CertainTeed (an affiliate of Saint-Gobain) donated many of the building materials. These materials contributed significantly to the overall efficiency and sustainability of the home. Grenite Engineered Stone Countertop’s were used and constructed with up to Garfield House - After 185% post-consumer recycled content. Air-Renew Gypsum Board boasts industry only technology that removes VOC’s from the air and converts them into safe inert compounds, once they are captured in the board they cannot be released into the air. This Gypsum Board also aids in the reduction of moisture and mold. On the rooftop, LandMark Solaris – Solar Reflecting Roofing Shingles were utilized. They reflect the suns rays and reduce roof temperatures up to 20%.

Garfield House - Label

 

Print and Share the Project Profile – PDF

Press Release

Video – Garfield Project

Saint-Gobain & YouthBuild Akron (Garfield House) – PDF

Choosing Sustainable Insulation

* Guest post by Emma Pritchard – “Updates by Brett Little in Captions”

Good insulation is an important part of creating a sustainable home design, and of retrofitting an existing home to include more sustainable features. If you’re working with an existing home, there’s a lot you can do to make it more sustainable, and replacing insulation is perhaps the most effective method. Whether you’re doing a remodel or just fitting new insulation, it’s a great opportunity to replace old and outdated materials with new or recycled sustainable ones, or alternatively, those made from natural materials. The initial outlay might set you back a few dollars but since good insulation makes it much less expensive to heat your home, over time, lower energy bills mean you’ll recoup the costs and more.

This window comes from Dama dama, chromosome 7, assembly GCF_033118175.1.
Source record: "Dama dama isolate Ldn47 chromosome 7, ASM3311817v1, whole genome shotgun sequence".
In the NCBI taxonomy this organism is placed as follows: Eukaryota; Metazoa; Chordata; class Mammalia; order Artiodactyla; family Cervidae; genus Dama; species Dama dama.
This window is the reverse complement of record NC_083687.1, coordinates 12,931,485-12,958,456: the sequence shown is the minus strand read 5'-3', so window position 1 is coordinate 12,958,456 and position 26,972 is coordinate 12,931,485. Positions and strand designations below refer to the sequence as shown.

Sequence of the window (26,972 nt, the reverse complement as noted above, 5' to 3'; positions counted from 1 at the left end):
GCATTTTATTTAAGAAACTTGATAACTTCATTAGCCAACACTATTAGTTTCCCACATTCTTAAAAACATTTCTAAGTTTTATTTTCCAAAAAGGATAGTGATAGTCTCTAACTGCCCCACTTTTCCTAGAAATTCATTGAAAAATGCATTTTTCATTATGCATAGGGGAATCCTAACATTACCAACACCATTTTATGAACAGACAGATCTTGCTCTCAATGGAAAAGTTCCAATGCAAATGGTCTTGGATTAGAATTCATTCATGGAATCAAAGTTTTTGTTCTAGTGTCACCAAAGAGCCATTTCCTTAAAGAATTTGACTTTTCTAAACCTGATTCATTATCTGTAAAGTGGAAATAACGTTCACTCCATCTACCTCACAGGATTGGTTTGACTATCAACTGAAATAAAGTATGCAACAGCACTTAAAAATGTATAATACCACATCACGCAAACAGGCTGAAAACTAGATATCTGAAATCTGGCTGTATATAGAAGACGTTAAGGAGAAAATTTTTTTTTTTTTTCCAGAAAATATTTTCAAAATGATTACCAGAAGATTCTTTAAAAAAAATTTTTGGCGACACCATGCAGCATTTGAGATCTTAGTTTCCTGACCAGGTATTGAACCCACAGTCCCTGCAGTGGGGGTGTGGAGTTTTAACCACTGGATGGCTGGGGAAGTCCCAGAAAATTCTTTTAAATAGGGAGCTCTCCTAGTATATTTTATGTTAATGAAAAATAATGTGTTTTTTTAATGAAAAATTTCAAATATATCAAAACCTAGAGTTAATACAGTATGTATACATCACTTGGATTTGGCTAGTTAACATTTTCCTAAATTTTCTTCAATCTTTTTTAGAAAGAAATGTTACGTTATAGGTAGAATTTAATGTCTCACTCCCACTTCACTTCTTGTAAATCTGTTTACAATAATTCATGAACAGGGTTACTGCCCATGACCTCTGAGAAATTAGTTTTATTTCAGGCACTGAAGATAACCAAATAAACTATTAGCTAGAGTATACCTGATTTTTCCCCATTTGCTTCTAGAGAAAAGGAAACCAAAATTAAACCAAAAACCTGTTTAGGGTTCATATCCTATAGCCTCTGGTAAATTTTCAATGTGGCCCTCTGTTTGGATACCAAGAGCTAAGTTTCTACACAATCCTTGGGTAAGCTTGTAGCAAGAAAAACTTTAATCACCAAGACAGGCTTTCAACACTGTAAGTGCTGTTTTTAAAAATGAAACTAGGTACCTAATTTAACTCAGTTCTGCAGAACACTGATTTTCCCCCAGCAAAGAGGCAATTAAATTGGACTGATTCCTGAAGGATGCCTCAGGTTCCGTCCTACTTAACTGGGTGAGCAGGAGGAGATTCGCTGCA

The concept of sustainability integrates several different themes:

  • Using renewable energy sources instead of non-renewables like fossil fuels
  • Using non-toxic chemicals in production and processing of goods and services
  • Avoiding practices that harm the environment